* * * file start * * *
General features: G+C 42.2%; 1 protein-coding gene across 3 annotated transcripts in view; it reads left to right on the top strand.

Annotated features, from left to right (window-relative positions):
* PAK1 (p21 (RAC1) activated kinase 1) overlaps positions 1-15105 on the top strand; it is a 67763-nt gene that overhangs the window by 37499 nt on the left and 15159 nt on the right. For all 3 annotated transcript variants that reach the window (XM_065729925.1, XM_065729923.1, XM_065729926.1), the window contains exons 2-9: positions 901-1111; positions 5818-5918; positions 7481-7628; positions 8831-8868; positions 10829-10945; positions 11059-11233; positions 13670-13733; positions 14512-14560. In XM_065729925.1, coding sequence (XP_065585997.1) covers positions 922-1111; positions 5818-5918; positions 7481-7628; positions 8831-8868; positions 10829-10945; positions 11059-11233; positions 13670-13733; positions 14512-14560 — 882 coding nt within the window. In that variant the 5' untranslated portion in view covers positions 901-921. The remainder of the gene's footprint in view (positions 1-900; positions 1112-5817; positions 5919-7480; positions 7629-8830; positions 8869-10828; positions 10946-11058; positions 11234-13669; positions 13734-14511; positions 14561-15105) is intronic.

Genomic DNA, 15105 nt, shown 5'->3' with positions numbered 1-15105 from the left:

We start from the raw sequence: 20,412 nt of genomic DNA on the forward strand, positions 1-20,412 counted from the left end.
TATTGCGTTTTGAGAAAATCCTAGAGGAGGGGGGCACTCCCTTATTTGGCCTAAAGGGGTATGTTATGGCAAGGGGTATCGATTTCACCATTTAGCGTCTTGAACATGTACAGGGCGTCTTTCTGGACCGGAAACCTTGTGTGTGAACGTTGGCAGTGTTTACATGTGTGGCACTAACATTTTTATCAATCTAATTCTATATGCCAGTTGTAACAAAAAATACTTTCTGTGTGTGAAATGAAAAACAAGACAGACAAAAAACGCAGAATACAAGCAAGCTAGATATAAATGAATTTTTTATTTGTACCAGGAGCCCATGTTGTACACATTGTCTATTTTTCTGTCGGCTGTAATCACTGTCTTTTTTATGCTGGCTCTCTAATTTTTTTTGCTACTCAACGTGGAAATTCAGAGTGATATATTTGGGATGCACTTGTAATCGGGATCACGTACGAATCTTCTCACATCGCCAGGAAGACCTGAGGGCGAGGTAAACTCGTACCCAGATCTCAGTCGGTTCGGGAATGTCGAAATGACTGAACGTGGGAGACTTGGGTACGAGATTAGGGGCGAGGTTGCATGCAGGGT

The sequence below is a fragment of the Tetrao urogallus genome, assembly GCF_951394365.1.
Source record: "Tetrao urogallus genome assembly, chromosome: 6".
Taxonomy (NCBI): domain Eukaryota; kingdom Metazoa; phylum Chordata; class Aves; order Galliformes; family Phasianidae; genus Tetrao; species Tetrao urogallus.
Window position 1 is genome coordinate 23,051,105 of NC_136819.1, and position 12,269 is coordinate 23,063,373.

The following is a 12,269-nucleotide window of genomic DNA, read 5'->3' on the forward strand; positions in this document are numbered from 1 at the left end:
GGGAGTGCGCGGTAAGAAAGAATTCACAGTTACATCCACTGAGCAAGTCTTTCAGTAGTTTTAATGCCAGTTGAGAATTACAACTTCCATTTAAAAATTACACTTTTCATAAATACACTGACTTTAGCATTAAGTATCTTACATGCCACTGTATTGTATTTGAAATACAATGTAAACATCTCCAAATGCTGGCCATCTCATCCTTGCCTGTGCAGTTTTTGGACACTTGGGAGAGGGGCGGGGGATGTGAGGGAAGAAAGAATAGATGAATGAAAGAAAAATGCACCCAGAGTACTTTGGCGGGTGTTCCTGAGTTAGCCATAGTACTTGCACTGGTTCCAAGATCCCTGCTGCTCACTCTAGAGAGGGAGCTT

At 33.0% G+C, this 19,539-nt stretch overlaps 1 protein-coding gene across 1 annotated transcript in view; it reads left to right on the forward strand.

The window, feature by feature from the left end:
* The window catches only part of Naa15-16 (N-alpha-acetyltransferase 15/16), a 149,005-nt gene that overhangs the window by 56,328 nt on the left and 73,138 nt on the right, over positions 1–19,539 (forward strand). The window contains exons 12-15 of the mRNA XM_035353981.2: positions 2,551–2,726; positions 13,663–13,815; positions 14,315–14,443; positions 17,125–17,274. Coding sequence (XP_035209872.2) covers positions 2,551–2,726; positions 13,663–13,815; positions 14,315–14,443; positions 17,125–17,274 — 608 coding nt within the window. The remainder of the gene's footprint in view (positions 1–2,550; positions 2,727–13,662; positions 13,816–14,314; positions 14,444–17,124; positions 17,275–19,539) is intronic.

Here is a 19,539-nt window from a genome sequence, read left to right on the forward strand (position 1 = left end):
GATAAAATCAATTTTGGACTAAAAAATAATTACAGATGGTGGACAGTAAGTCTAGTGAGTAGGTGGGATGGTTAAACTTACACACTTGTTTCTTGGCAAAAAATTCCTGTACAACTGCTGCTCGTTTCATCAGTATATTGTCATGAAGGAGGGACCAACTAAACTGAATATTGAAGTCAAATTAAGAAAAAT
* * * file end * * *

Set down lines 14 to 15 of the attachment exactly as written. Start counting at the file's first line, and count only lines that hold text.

The window, feature by feature from the left end:
* The window catches only part of Naa15-16 (N-alpha-acetyltransferase 15/16), a 149,005-nt gene that overhangs the window by 56,328 nt on the left and 73,138 nt on the right, over positions 1–19,539 (forward strand). The window contains exons 12-15 of the mRNA XM_035353981.2: positions 2,551–2,726; positions 13,663–13,815; positions 14,315–14,443; positions 17,125–17,274. Coding sequence (XP_035209872.2) covers positions 2,551–2,726; positions 13,663–13,815; positions 14,315–14,443; positions 17,125–17,274 — 608 coding nt within the window. The remainder of the gene's footprint in view (positions 1–2,550; positions 2,727–13,662; positions 13,816–14,314; positions 14,444–17,124; positions 17,275–19,539) is intronic.